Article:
On this day 85 years ago, baseball legend Babe Ruth retired from the game he loved. Ruth set some of the first major-league records for home runs, and tormented Boston Red Sox fans with the “Curse of the Bambino” for years.
But Ruth wasn’t the first, nor the last, to impact the sports world with an announcement of retirement. Some athletes have surprised fans with different reasons for retiring besides being “too old for the game.” Some go out on a high note. And some come crawling right back. Who made the right decisions? You be the judge.
In February 2014 the beloved New York Yankees’ shortstop announced on Facebook that he would retire after the 2014 season. Thus began a year-long tribute across the nation to the iconic Yankee. Stadiums across the country rolled out the red carpet for Jeter’s last games in their towns, and fans paid hundreds, even thousands of dollars to see him step up to the plate one more time. Gatorade, his longtime sponsor, also created a tribute video with Jeter, sure to bring a tear to the eyes of even the most die-hard Red Sox fans.
Lemieux is pretty much the ideal Pittsburgh Penguin. He saved the franchise not once, but twice—once as a player and once as an owner. Spanning a career from 1984 to 2005 (and also coming out of retirement in 2000), Lemieux led the team to back-to-back Stanley Cup championships in the early 1990s. The cancer survivor also created an ownership group in 1999 to buy the bankrupt franchise and keep the Pens in Pittsburgh.
Since LeBron James came on the NBA scene, some have questioned whether Michael Jordan is still the greatest basketball player of all time. Jordan was another player who came out of retirement not once, but twice. Regardless of debate (and that short-lived baseball career) Jordan still has six NBA championships, five NBA regular season MVP trophies, and is now a team owner.
Former NFL quarterback John Elway ended his career in the most perfect way possible—winning a Super Bowl. Elway is also unique because he spent his 15-year career with one team, the Denver Broncos. The Broncos retired this Pro Football Hall of Famer’s number seven, confirming his historic importance to the franchise.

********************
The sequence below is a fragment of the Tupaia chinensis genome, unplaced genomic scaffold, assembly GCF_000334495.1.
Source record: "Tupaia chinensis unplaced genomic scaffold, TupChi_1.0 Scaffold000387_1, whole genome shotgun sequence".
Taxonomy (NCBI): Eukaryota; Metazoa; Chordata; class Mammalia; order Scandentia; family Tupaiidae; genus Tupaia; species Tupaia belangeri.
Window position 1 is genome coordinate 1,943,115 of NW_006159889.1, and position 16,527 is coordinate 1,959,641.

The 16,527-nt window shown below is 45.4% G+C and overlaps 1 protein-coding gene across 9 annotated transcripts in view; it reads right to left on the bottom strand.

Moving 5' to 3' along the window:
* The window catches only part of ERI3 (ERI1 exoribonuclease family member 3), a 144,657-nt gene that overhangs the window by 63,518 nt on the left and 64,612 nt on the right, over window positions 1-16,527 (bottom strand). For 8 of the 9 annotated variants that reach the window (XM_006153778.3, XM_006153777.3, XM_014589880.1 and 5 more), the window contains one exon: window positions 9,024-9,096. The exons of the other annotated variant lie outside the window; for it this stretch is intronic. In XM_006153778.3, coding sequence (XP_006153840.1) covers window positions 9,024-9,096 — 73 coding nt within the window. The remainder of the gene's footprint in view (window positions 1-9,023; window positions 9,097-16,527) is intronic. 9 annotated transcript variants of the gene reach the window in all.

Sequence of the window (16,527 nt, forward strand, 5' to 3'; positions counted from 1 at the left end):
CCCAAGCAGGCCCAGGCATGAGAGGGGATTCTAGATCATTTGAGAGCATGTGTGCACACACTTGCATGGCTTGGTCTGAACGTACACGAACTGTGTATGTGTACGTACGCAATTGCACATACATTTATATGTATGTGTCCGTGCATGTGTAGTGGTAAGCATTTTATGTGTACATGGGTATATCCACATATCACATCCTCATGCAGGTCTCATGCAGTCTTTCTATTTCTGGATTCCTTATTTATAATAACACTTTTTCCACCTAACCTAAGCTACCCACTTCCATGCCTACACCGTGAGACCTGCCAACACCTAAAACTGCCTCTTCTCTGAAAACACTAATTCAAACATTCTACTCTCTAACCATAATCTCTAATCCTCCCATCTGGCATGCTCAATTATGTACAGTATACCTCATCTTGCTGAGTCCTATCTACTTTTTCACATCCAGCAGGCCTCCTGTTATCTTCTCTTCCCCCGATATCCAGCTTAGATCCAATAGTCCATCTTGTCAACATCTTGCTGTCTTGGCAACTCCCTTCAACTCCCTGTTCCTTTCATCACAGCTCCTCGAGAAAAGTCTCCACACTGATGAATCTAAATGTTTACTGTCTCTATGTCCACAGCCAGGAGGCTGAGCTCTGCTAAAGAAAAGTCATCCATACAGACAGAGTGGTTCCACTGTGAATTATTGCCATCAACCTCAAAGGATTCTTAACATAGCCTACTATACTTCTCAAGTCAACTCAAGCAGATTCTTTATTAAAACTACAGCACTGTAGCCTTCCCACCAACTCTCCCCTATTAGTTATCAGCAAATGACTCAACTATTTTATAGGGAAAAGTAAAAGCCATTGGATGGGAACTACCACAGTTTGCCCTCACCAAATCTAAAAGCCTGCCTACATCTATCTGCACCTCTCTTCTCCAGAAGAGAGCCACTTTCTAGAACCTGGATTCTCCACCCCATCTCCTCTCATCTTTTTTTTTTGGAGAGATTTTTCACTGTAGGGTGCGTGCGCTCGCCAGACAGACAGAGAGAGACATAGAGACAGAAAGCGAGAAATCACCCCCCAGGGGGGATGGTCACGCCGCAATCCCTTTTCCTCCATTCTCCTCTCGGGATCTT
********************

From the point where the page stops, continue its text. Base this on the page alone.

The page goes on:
Earvin “Magic” Johnson shocked the sports world, and the general public when he announced his retirement in 1991. Johnson attributed his early retirement to acquiring HIV, which was still a murky disease in the early 1990s. Johnson has since gone on to lead a healthy life, becoming an HIV and AIDS advocate to find a cure to the disease, as well as a successful businessman.
Green Bay Packers fans are known for their fervent fandom, and quarterback Brett Favre was their king. At a weepy press conference in March 2008, Favre confirmed his retirement, saying he would only stay on if he could lead the Packers to the Super Bowl, and he didn’t feel that he could. Only a few months later in July, Favre reinstated with the NFL. The Packers had already named Aaron Rodgers the successor, so Favre decided to split from the Pack, heading to the New York Jets, and forever tarnish his Green Bay legacy.
The New York Yankees’ most famous first basemen played a then-record of 2,330 consecutive games from 1923 to 1939. Gehrig seemed unstoppable, but on July 4, 1939 he gave the most famous farewell speech in baseball history. The announcement came just days after he was diagnosed with amyotrophic lateral sclerosis (ALS), now known as Lou Gehrig’s Disease.